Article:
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 Blog Post

Huntingdon's Mental Health Awareness Day 2021

Tags: Huntingdon
June 28, 2021 12:00 AM
By: DOC Staff

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By L. Maust, Corrections Counselor 2, SCI Huntingdon

The past year has already gone down in history as one of the most arduous years ever. Alongside everyone else, the PA DOC has adapted and fought through the COVID-19 pandemic. It has been difficult for staff and inmates alike, as well as for friends and family. Stress and anxiety surrounding the pandemic. Encouraging others to be responsible for helping to keep us healthy became a household phrase: "Your mask protects me. My mask protects you." With constant changes and increasing restrictions came a seemingly endless stream of stressors and situations causing fear, anxiety and depression to rise to astounding levels inside the walls.

SCI Huntingdon paused and took a day at the end of May 2021 to acknowledge and recognize Mental Health Awareness Month. Mental Health Awareness Month began in the United States in 1949. It was started by the Mental Health America Organization. Its purpose was, and continues to be, to increase awareness of the importance of mental health and wellness and to celebrate recovery from mental illness. This pandemic has wreaked havoc throughout the world and caused us to limit group activities everywhere. Despite these limitations, SCI Huntingdon found a way to celebrate. Prior to the pandemic, the institution hosted fundraisers and held 5k Run-a-Thons/Walk-a-Thons. Last year, those events were canceled.  It was depressing. So, this year, we celebrated.

Several staff members from across multiple departments worked diligently to organize the re-imagined event. There would be no large gatherings. Messaging would be delivered virtually and on paper. But, it would be delivered. On May 26, SCI Huntingdon held its Mental Health Awareness Day event. Staff and inmates heard the message: "You are not alone." We stood in solidarity with the National Alliance on Mental Illness (NAMI) on the theme for this year. The focus was on the healing value of connecting in safe ways; for example, communicating and being there for each other despite social distancing.. We took the day to recognize that taking care of our mental health is a priority and acknowledged that it is okay if we are not okay. We can get through this together. We are not alone.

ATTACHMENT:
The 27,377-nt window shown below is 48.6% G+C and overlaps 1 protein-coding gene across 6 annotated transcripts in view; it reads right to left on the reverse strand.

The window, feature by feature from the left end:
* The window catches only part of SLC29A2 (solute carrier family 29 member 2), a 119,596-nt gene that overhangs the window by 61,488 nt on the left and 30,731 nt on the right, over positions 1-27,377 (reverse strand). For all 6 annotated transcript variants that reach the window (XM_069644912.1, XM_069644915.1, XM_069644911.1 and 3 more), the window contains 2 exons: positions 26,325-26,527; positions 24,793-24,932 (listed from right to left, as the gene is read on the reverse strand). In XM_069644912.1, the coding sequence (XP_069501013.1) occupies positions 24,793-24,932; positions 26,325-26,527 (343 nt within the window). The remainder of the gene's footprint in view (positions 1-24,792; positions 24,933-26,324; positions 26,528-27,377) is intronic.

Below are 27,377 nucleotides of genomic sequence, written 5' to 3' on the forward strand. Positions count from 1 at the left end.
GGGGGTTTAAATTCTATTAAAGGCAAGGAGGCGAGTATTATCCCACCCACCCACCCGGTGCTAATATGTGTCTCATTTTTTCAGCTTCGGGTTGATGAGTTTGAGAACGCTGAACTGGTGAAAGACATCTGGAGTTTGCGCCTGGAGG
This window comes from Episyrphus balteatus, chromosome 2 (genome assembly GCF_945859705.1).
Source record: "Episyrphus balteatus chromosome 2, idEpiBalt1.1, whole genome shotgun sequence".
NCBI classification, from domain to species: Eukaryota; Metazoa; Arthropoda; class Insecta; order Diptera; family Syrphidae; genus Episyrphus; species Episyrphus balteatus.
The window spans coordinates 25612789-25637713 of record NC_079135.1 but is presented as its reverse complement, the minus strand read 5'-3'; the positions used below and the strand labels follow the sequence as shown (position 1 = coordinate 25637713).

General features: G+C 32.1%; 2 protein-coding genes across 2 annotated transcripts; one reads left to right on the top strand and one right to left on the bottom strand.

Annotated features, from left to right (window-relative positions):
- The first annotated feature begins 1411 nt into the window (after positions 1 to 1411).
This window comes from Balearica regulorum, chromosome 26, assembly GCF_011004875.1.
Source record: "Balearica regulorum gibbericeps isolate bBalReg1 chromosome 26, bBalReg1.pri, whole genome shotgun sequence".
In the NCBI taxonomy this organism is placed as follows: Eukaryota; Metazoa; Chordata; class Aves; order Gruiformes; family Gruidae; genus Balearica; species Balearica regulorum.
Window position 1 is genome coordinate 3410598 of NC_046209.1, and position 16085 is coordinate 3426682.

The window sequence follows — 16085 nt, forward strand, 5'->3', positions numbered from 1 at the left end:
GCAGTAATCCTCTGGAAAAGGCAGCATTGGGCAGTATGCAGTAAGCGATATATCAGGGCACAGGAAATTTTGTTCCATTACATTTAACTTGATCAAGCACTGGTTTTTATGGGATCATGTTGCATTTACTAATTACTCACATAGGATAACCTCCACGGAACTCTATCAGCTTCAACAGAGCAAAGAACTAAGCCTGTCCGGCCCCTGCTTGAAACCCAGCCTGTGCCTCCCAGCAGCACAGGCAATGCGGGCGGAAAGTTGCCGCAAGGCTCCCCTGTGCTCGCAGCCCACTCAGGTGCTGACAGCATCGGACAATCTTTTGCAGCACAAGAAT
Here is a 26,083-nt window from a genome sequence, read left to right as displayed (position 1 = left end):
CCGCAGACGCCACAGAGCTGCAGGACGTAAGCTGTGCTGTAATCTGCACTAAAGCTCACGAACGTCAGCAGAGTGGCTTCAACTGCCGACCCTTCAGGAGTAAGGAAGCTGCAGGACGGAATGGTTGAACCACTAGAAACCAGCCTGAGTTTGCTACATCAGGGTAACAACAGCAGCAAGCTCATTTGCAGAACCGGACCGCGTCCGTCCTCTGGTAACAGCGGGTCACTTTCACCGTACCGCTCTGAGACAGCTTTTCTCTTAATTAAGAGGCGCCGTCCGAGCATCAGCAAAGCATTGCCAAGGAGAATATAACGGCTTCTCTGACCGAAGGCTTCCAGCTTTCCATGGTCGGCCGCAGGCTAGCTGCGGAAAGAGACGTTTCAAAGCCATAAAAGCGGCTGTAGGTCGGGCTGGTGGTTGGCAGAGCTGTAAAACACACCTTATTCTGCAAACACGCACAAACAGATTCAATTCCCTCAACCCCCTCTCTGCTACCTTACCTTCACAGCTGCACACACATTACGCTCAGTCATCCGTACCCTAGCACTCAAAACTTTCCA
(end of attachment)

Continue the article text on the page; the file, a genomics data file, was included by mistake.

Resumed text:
Several speakers (pictured above) presented through a broadcast on the live chapel feed to the entire facility. Deacon McFee opened and spoke on the role that the chaplaincy plays in mental health and wellness and the services they provide. Corrections Classification Program Manager Strait followed Deacon McFee and expounded on the importance of staying connected with one another and on the value of staying active and participating in the community. Psychological Services Specialists Neri and McMahon spoke on mental health and the opportunities for mental health care are offered at SCI Huntingdon. Finally, Lori Kane, the regional director of psychiatric rehabilitation and peer services for skills of Central PA, delivered the keynote address via a pre-recorded message. She discussed the way a person's mindset can influence one's social and psychological wellbeing. Facility staff also created a pamphlet that included written submissions from inmates, messages from support staff and activity puzzles. The pamphlet was distributed throughout the institution. Finally, the Jaycees, an inmate organization, together with Activities Department staff, organized a fundraiser and plan to donate the proceeds to the Warren E. Smith Center in Philadelphia.

Everyone in Corrections, both employees and incarcerated persons, had a difficult year. It is important for us all to take a moment to remember what we have been through. Remember that we all have a job to do, but never forget that we need to take care of ourselves and each other. We do that by managing our stressors and fears—our anxieties. Realize that everyone we work with every day has gone through similar trials. 

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